|Are there clouds on other planets? If so,
wouldn't there have to be water to form the coulds?
|Question Date: 2005-03-31|
There are indeed clouds on other planets. However,
None of the clouds you can see in local planet
images are composed of water droplets. Venus is
perpetually surrounded by clouds -- but they are
composed of largely of Sulfuric Acid in the Carbon
Dioxide atmosphere. Clouds on the gas giants are
mostly methane and ammonia in the dominant
hydrogen atmosphere, and clouds occur on all 4 of
the gas giants.
Recently, there has been a
flurry of study of the methane/ammonia and complex
hydrocarbon clouds on Titan (a large moon of
Saturn). For planets outside of the orbit of Mars,
water is usually a rock -- liquid water is the
equivalent of molten lava in cryogenic volcanoes
on the moons of the gas giants. Inside the orbit
of the earth, Venus has clouds -- but they are
Sulfuric Acid with some Ferric Chloride in the
lower layers.On the other hand, there are now more
than 160 known extrasolar planets -- and the
number is likely to grow rapidly in the next few
years. A future space-based interferometric
spectroscope may well detect water based clouds
outside of the solar system in the future.
Yes, there are clouds, but these clouds can also
be made of other substances than water. For
example, the planet Saturn has water clouds as
well as ammonia clouds.
Yes, there are clouds on other planets, but
instead of water molecules, they are composed of
different gases and particles.
Clouds can form without water. Clouds of liquid
water droplets exist on Earth and on Venus (at
high enough altitude that the temperature is
reasonable), but clouds containing water ice
crystals are found on Earth, Mars, Jupiter,
Saturn, Uranus, and Neptune.Clouds of ammonia and
methane are found on Jupiter out. I do not know
what the clouds of Saturn's moon Titan include,
but it is a great deal of methane and similar
compounds. Only Mercury and Pluto have no clouds
whatsoever (and that's if you call Pluto a planet).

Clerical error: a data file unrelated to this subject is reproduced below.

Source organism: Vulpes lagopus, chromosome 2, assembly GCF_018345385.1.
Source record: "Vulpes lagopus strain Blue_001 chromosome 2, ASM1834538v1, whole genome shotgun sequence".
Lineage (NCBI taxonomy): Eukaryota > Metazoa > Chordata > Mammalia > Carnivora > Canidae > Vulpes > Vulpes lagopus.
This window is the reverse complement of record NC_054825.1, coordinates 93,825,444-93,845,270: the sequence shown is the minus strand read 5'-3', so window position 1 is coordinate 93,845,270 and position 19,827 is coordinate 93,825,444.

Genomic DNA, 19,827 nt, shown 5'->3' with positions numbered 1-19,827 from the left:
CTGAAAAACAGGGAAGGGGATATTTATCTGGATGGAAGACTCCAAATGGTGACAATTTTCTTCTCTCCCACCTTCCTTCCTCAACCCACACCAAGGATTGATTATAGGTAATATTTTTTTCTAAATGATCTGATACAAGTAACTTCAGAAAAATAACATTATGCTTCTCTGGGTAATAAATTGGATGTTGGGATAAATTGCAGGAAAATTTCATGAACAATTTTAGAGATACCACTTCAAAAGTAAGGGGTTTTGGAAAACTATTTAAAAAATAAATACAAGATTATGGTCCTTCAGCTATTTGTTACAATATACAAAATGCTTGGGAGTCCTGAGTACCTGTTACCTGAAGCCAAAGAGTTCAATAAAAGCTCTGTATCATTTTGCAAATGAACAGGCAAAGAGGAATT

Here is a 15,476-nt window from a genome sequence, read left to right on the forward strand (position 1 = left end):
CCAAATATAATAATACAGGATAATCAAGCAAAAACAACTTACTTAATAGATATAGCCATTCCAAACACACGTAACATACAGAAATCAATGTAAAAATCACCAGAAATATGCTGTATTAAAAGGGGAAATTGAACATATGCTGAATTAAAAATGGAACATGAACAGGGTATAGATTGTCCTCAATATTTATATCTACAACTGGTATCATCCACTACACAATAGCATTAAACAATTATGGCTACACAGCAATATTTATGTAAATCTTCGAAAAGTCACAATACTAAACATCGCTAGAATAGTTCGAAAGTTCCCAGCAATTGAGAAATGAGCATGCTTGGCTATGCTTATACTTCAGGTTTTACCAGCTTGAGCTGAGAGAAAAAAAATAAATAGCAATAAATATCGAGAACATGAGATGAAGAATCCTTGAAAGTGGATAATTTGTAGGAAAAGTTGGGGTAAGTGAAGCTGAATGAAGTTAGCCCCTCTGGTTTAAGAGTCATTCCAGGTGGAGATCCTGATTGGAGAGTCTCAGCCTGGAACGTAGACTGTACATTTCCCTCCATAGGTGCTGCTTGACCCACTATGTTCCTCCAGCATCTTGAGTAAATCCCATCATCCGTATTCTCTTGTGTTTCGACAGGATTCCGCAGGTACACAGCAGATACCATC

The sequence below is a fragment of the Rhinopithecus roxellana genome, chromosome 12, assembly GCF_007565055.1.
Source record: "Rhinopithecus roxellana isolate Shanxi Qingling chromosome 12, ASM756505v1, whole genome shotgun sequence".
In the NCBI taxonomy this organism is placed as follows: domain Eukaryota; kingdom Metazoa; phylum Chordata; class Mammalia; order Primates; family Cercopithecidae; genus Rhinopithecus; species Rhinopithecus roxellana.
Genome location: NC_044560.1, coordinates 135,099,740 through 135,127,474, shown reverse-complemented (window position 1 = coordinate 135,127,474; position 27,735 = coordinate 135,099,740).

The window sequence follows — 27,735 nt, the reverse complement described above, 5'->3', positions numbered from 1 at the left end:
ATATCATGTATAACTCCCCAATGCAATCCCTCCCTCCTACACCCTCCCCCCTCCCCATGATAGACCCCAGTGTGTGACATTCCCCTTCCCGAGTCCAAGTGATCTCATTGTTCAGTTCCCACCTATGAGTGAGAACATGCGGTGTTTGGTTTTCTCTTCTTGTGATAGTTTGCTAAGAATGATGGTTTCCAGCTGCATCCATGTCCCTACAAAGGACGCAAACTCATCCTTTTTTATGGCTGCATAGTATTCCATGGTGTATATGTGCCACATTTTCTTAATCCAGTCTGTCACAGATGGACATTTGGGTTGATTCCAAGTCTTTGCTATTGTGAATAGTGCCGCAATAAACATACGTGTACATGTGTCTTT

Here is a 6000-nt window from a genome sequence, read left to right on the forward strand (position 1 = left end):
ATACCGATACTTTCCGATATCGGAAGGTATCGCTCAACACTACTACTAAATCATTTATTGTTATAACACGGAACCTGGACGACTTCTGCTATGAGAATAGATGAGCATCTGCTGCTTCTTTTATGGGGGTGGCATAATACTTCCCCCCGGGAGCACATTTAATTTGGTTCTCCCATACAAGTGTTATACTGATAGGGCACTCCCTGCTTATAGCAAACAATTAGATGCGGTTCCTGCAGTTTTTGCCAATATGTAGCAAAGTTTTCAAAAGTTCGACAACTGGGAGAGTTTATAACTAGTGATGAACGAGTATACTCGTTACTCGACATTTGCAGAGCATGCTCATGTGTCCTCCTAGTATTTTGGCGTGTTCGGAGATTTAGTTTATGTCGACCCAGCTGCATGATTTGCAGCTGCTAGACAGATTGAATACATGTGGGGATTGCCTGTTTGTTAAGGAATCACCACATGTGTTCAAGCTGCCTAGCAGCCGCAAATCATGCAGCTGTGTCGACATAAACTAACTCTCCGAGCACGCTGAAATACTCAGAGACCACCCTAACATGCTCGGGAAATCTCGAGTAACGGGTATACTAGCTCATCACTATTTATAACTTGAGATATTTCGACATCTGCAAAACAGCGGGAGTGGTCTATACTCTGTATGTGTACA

There are clouds on other planets, but Earth is
the only planet in our solar system with clouds
made almost entirely of water (or ice). Strictly
speaking, clouds are collections of particles that
are suspended in a gas and are visable -- they do
not have to be water, though on Earth they
Examples from earth include:
smoke (tiny carbon/dust particles), tiny ice
crystals (high altitude clouds), tiny liquid
droplets (regular clouds). Clouds on Venus are
composed of sulfuric acid (which is extremely
corrosive and could burn through our skin). The
atmosphere of Venus is much hotter than Earth (470
C at the surface) and sulfuric acid has a much
higher boiling point than water (340 C).
Clouds on Jupiter are made of hydrogen, with trace
amounts of ammonia, methane, and water. Jupiter
is much colder than Earth, with an outer
temperature of roughly -150 C.
A cloud is a visible mass of condensed water
droplets or ice crystals suspended in the
atmosphere above Earth's (or another planetary
Clouds on other planets often
consist of material other than water, depending on
local atmospheric conditions (what gases are
present, and the temperature). Those clouds are
not the kind of clouds that we have here in the
earth. Nor the clouds neither the atmospheric
conditions permit other planets to get water rain
or snow, and "our kind" of life can not be
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